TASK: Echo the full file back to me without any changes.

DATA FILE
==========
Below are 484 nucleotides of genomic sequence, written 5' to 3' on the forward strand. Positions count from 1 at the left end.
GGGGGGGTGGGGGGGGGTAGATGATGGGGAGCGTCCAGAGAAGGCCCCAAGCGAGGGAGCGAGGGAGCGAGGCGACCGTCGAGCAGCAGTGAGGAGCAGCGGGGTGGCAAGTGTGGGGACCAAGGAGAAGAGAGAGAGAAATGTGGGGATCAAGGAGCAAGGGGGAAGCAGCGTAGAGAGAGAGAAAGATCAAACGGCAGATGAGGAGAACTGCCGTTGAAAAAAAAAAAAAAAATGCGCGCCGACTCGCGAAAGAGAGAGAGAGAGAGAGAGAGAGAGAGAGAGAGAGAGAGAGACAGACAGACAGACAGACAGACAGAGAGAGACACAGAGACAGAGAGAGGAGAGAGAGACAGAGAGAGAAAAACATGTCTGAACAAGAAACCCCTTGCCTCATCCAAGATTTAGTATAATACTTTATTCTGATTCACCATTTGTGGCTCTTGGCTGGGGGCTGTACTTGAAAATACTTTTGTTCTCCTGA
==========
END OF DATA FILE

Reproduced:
Below are 484 nucleotides of genomic sequence, written 5' to 3' on the forward strand. Positions count from 1 at the left end.
GGGGGGGTGGGGGGGGGTAGATGATGGGGAGCGTCCAGAGAAGGCCCCAAGCGAGGGAGCGAGGGAGCGAGGCGACCGTCGAGCAGCAGTGAGGAGCAGCGGGGTGGCAAGTGTGGGGACCAAGGAGAAGAGAGAGAGAAATGTGGGGATCAAGGAGCAAGGGGGAAGCAGCGTAGAGAGAGAGAAAGATCAAACGGCAGATGAGGAGAACTGCCGTTGAAAAAAAAAAAAAAAATGCGCGCCGACTCGCGAAAGAGAGAGAGAGAGAGAGAGAGAGAGAGAGAGAGAGAGAGAGACAGACAGACAGACAGACAGACAGAGAGAGACACAGAGACAGAGAGAGGAGAGAGAGACAGAGAGAGAAAAACATGTCTGAACAAGAAACCCCTTGCCTCATCCAAGATTTAGTATAATACTTTATTCTGATTCACCATTTGTGGCTCTTGGCTGGGGGCTGTACTTGAAAATACTTTTGTTCTCCTGA